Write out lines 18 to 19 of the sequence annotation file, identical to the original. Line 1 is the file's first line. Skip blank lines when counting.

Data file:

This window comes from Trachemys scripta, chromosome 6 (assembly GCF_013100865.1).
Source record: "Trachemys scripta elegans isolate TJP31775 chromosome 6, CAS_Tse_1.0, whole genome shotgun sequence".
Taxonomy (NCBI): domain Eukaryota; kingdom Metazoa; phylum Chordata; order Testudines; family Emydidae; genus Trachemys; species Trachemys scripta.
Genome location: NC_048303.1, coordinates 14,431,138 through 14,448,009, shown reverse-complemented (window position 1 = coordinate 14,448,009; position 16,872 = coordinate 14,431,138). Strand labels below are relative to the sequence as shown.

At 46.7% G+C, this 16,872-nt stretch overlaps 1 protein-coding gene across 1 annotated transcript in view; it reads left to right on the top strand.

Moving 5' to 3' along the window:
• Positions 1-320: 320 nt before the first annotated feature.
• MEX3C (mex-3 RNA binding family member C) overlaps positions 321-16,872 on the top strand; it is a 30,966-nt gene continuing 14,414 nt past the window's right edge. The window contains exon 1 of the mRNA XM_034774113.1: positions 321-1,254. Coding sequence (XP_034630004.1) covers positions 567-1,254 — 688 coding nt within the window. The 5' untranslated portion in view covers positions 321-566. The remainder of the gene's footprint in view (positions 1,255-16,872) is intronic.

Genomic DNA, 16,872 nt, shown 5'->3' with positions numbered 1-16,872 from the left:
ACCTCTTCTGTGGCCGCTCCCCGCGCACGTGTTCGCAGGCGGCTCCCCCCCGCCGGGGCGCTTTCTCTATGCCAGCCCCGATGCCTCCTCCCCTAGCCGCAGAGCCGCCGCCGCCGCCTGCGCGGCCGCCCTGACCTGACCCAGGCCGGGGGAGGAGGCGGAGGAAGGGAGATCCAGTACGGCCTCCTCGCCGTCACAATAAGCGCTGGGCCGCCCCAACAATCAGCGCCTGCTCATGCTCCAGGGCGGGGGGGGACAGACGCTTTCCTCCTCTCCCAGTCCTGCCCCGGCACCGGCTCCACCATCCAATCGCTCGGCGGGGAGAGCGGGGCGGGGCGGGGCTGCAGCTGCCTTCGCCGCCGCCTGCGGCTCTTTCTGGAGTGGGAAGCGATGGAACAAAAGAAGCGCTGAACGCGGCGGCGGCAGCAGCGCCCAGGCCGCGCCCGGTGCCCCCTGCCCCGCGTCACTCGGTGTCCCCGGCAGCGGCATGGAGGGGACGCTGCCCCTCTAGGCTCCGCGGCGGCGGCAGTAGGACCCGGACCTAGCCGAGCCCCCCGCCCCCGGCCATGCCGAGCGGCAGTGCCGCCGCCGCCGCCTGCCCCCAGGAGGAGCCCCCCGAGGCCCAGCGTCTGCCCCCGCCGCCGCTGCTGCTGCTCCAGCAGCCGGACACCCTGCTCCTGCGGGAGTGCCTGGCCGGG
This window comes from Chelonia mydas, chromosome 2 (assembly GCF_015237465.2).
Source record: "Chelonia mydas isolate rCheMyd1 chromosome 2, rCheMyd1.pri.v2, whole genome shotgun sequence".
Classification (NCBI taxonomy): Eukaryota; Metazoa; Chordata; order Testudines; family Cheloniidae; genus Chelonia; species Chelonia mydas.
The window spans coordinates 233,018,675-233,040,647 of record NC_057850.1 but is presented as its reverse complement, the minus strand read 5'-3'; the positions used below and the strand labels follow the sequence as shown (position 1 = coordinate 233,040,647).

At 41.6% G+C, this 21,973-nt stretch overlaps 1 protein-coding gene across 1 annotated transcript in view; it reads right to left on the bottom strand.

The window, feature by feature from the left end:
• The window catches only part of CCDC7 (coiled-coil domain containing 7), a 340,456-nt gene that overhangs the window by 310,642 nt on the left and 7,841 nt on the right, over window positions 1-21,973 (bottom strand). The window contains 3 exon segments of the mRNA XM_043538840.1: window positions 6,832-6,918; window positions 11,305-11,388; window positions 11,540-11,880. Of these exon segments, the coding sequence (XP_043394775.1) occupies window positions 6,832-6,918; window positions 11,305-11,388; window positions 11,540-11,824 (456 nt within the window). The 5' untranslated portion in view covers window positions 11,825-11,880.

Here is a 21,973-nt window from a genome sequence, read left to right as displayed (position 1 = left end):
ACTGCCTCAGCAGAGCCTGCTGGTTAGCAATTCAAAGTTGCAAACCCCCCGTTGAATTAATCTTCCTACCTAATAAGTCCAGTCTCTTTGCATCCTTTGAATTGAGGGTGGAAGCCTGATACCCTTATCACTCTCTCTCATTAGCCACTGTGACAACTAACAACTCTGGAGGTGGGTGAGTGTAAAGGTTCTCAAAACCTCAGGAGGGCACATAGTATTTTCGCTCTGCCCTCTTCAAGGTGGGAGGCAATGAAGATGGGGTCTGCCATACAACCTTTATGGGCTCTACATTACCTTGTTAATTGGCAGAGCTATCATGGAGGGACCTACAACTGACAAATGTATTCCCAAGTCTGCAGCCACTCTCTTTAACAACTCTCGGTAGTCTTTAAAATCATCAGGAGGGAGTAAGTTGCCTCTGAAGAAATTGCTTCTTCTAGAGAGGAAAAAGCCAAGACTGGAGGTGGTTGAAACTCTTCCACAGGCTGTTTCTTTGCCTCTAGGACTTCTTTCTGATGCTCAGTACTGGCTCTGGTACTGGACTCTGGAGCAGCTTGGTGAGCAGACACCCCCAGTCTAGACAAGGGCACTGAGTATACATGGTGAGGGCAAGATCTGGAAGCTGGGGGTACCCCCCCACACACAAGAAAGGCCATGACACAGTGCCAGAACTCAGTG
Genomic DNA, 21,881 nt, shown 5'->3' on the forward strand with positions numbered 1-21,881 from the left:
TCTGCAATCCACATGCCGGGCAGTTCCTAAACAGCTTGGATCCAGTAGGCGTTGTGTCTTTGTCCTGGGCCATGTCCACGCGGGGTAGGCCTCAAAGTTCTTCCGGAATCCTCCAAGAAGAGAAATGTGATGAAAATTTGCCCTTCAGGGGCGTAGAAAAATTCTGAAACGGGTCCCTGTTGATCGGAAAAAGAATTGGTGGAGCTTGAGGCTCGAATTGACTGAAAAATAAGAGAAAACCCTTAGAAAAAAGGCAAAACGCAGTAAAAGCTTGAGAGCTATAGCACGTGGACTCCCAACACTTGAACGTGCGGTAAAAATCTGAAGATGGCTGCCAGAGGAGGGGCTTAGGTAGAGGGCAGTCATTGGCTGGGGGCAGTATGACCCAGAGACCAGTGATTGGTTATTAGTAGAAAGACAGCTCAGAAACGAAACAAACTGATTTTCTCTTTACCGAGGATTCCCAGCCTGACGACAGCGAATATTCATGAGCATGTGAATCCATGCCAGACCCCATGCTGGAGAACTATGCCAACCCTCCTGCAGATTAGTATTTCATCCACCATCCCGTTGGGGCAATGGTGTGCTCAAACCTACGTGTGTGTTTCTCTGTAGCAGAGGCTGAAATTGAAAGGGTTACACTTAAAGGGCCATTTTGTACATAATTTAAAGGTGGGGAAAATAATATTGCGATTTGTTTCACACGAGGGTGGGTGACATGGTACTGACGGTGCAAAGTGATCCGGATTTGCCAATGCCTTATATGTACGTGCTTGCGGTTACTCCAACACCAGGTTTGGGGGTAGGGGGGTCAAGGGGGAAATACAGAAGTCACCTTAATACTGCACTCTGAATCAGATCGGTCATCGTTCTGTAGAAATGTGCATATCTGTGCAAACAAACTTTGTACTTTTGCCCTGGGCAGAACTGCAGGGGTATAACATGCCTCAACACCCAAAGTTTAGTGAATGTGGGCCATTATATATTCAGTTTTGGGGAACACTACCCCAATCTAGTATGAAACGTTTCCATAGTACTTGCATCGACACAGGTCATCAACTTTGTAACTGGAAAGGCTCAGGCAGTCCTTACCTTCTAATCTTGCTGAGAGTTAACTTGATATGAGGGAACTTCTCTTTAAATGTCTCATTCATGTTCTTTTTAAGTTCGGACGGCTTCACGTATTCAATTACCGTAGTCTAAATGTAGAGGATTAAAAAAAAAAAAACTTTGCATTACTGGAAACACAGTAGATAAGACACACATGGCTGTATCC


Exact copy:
Here is a 21,973-nt window from a genome sequence, read left to right as displayed (position 1 = left end):
ACTGCCTCAGCAGAGCCTGCTGGTTAGCAATTCAAAGTTGCAAACCCCCCGTTGAATTAATCTTCCTACCTAATAAGTCCAGTCTCTTTGCATCCTTTGAATTGAGGGTGGAAGCCTGATACCCTTATCACTCTCTCTCATTAGCCACTGTGACAACTAACAACTCTGGAGGTGGGTGAGTGTAAAGGTTCTCAAAACCTCAGGAGGGCACATAGTATTTTCGCTCTGCCCTCTTCAAGGTGGGAGGCAATGAAGATGGGGTCTGCCATACAACCTTTATGGGCTCTACATTACCTTGTTAATTGGCAGAGCTATCATGGAGGGACCTACAACTGACAAATGTATTCCCAAGTCTGCAGCCACTCTCTTTAACAACTCTCGGTAGTCTTTAAAATCATCAGGAGGGAGTAAGTTGCCTCTGAAGAAATTGCTTCTTCTAGAGAGGAAAAAGCCAAGACTGGAGGTGGTTGAAACTCTTCCACAGGCTGTTTCTTTGCCTCTAGGACTTCTTTCTGATGCTCAGTACTGGCTCTGGTACTGGACTCTGGAGCAGCTTGGTGAGCAGACACCCCCAGTCTAGACAAGGGCACTGAGTATACATGGTGAGGGCAAGATCTGGAAGCTGGGGGTACCCCCCCACACACAAGAAAGGCCATGACACAGTGCCAGAACTCAGTG